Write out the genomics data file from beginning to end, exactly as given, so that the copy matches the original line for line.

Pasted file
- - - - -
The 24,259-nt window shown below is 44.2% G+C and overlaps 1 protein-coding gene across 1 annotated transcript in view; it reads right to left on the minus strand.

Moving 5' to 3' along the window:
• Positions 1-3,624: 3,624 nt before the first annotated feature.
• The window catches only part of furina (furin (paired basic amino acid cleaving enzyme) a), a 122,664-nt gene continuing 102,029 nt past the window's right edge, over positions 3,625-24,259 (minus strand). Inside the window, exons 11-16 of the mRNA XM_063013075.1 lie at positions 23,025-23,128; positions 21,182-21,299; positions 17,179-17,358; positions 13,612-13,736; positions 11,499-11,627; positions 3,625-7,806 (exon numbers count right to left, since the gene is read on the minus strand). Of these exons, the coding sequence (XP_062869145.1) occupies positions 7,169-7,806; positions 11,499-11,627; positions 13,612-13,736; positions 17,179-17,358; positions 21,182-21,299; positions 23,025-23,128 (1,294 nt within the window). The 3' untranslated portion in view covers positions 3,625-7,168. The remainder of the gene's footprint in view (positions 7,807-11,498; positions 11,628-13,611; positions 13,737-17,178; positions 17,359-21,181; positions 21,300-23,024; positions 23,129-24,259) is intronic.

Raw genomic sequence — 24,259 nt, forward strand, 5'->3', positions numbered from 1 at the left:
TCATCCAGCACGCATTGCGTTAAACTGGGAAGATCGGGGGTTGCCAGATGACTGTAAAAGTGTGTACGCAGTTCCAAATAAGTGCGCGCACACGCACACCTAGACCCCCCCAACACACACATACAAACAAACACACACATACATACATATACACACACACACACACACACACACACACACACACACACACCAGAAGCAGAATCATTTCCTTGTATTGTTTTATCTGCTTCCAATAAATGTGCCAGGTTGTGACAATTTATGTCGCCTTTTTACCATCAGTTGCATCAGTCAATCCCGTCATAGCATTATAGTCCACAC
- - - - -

The 24,259-nt window shown below is 44.2% G+C and overlaps 1 protein-coding gene across 1 annotated transcript in view; it reads right to left on the minus strand.

Moving 5' to 3' along the window:
• Positions 1-3,624: 3,624 nt before the first annotated feature.
• The window catches only part of furina (furin (paired basic amino acid cleaving enzyme) a), a 122,664-nt gene continuing 102,029 nt past the window's right edge, over positions 3,625-24,259 (minus strand). Inside the window, exons 11-16 of the mRNA XM_063013075.1 lie at positions 23,025-23,128; positions 21,182-21,299; positions 17,179-17,358; positions 13,612-13,736; positions 11,499-11,627; positions 3,625-7,806 (exon numbers count right to left, since the gene is read on the minus strand). Of these exons, the coding sequence (XP_062869145.1) occupies positions 7,169-7,806; positions 11,499-11,627; positions 13,612-13,736; positions 17,179-17,358; positions 21,182-21,299; positions 23,025-23,128 (1,294 nt within the window). The 3' untranslated portion in view covers positions 3,625-7,168. The remainder of the gene's footprint in view (positions 7,807-11,498; positions 11,628-13,611; positions 13,737-17,178; positions 17,359-21,181; positions 21,300-23,024; positions 23,129-24,259) is intronic.

Raw genomic sequence — 24,259 nt, forward strand, 5'->3', positions numbered from 1 at the left:
TCATCCAGCACGCATTGCGTTAAACTGGGAAGATCGGGGGTTGCCAGATGACTGTAAAAGTGTGTACGCAGTTCCAAATAAGTGCGCGCACACGCACACCTAGACCCCCCCAACACACACATACAAACAAACACACACATACATACATATACACACACACACACACACACACACACACACACACACACACCAGAAGCAGAATCATTTCCTTGTATTGTTTTATCTGCTTCCAATAAATGTGCCAGGTTGTGACAATTTATGTCGCCTTTTTACCATCAGTTGCATCAGTCAATCCCGTCATAGCATTATAGTCCACAC